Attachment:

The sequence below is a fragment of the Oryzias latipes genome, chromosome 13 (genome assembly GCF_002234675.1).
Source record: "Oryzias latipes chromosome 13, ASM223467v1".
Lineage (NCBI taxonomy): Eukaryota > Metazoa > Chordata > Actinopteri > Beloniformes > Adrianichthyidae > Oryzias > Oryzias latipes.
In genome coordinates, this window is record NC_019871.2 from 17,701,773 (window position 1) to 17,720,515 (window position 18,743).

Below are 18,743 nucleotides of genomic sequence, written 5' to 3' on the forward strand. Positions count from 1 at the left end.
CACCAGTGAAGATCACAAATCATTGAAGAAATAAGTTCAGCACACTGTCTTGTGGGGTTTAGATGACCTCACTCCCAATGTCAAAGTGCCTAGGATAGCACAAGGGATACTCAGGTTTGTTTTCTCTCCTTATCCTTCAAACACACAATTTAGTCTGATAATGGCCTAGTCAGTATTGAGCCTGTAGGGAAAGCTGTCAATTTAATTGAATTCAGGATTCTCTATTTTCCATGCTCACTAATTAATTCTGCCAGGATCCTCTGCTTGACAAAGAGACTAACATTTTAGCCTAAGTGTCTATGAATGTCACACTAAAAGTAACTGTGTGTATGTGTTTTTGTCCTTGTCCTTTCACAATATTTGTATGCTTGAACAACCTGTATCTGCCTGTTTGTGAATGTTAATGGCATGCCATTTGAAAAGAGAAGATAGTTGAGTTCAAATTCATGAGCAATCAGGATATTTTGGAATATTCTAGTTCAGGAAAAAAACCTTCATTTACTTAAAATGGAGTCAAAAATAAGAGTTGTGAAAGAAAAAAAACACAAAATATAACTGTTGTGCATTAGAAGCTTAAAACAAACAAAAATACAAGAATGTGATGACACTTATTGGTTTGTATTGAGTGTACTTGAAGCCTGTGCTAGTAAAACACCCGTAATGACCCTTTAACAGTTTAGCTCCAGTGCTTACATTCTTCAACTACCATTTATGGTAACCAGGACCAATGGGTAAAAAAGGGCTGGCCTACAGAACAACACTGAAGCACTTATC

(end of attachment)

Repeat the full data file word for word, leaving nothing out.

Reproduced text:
The sequence below is a fragment of the Oryzias latipes genome, chromosome 13 (genome assembly GCF_002234675.1).
Source record: "Oryzias latipes chromosome 13, ASM223467v1".
Lineage (NCBI taxonomy): Eukaryota > Metazoa > Chordata > Actinopteri > Beloniformes > Adrianichthyidae > Oryzias > Oryzias latipes.
In genome coordinates, this window is record NC_019871.2 from 17,701,773 (window position 1) to 17,720,515 (window position 18,743).

Below are 18,743 nucleotides of genomic sequence, written 5' to 3' on the forward strand. Positions count from 1 at the left end.
CACCAGTGAAGATCACAAATCATTGAAGAAATAAGTTCAGCACACTGTCTTGTGGGGTTTAGATGACCTCACTCCCAATGTCAAAGTGCCTAGGATAGCACAAGGGATACTCAGGTTTGTTTTCTCTCCTTATCCTTCAAACACACAATTTAGTCTGATAATGGCCTAGTCAGTATTGAGCCTGTAGGGAAAGCTGTCAATTTAATTGAATTCAGGATTCTCTATTTTCCATGCTCACTAATTAATTCTGCCAGGATCCTCTGCTTGACAAAGAGACTAACATTTTAGCCTAAGTGTCTATGAATGTCACACTAAAAGTAACTGTGTGTATGTGTTTTTGTCCTTGTCCTTTCACAATATTTGTATGCTTGAACAACCTGTATCTGCCTGTTTGTGAATGTTAATGGCATGCCATTTGAAAAGAGAAGATAGTTGAGTTCAAATTCATGAGCAATCAGGATATTTTGGAATATTCTAGTTCAGGAAAAAAACCTTCATTTACTTAAAATGGAGTCAAAAATAAGAGTTGTGAAAGAAAAAAAACACAAAATATAACTGTTGTGCATTAGAAGCTTAAAACAAACAAAAATACAAGAATGTGATGACACTTATTGGTTTGTATTGAGTGTACTTGAAGCCTGTGCTAGTAAAACACCCGTAATGACCCTTTAACAGTTTAGCTCCAGTGCTTACATTCTTCAACTACCATTTATGGTAACCAGGACCAATGGGTAAAAAAGGGCTGGCCTACAGAACAACACTGAAGCACTTATC